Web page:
A corporation is an independent legal formation owned by a group of shareholders. Due to its distinct legal status, a corporation is awarded several rights and responsibilities, including the ability to borrow and lend funds, hire and fire employees, pay taxes, own assets and enter into contracts.
As a distinct legal entity, the corporation itself — and not the shareholders who collectively own the corporation — is liable for all debts and claims made against the business. This limited liability structure allows shareholders to claim portions of the corporation's profits, while eliminating personal liability for the entity's debts.
Corporations are established through the process of incorporation, which requires strict adherence on the part of the shareholders to the laws of the state where the corporation files. Due to the complexity, substantial tax requirements and administrative obligations of corporations, incorporation is sought typically by large and established businesses. Corporations are required to pay federal and state income taxes.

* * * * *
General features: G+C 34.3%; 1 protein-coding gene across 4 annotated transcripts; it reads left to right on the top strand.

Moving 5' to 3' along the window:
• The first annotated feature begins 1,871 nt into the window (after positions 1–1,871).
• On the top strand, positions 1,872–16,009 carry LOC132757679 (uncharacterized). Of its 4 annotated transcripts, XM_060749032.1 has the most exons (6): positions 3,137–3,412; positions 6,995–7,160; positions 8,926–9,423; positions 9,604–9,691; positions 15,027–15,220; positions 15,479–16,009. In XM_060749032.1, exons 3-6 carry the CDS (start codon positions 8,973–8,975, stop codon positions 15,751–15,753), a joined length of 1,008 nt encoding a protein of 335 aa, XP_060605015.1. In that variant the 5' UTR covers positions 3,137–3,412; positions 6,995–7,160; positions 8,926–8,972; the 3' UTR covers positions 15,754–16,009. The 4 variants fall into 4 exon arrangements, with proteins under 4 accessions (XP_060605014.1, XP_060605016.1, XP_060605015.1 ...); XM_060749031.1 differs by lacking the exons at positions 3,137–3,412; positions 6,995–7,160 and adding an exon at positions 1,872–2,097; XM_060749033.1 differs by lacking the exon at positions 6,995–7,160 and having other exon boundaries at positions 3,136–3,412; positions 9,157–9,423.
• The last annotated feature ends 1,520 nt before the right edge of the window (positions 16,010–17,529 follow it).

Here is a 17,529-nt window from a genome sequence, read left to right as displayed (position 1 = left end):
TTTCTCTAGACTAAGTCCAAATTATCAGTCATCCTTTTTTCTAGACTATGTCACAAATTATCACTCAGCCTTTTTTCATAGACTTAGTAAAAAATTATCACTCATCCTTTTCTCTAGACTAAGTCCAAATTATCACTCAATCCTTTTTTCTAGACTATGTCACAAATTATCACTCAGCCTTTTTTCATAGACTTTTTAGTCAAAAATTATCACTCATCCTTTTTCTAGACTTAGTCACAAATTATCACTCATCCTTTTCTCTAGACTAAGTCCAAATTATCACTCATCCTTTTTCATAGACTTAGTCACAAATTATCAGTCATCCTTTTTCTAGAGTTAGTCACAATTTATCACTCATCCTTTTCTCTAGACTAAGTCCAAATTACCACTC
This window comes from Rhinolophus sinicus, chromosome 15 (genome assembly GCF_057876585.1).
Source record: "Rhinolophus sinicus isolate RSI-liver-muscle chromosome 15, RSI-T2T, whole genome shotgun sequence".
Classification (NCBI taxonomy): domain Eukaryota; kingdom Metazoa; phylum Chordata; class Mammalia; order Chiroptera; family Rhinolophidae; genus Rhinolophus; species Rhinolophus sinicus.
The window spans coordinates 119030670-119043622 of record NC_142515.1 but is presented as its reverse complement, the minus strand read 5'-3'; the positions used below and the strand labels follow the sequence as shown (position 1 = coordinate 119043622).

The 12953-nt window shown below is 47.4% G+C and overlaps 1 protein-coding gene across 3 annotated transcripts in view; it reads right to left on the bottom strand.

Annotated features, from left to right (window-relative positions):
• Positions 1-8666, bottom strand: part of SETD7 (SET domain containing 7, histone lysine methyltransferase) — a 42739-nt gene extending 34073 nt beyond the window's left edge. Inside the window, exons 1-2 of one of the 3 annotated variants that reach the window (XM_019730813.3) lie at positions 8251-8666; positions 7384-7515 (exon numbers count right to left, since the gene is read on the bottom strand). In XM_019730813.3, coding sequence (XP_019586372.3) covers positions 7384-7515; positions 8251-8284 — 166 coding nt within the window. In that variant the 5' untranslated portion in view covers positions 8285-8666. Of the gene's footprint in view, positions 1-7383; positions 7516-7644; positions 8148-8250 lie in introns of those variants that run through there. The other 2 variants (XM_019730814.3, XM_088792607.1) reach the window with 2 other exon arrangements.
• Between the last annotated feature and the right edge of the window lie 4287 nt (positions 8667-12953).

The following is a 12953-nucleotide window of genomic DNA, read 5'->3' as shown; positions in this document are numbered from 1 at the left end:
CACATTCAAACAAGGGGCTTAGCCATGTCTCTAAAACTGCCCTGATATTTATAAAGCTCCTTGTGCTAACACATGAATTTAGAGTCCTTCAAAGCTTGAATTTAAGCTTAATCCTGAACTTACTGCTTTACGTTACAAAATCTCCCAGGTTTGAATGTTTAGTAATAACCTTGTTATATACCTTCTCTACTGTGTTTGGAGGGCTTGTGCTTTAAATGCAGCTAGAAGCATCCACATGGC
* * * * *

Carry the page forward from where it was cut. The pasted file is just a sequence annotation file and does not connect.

Following the incorporation process, shareholders elect a board of directors who are collectively responsible for managing the entity. Corporations can be held privately or can operate by selling ownership shares on the stock market. Some corporations offer stock shares, and therefore ownership status, to employees as a benefit and incentive.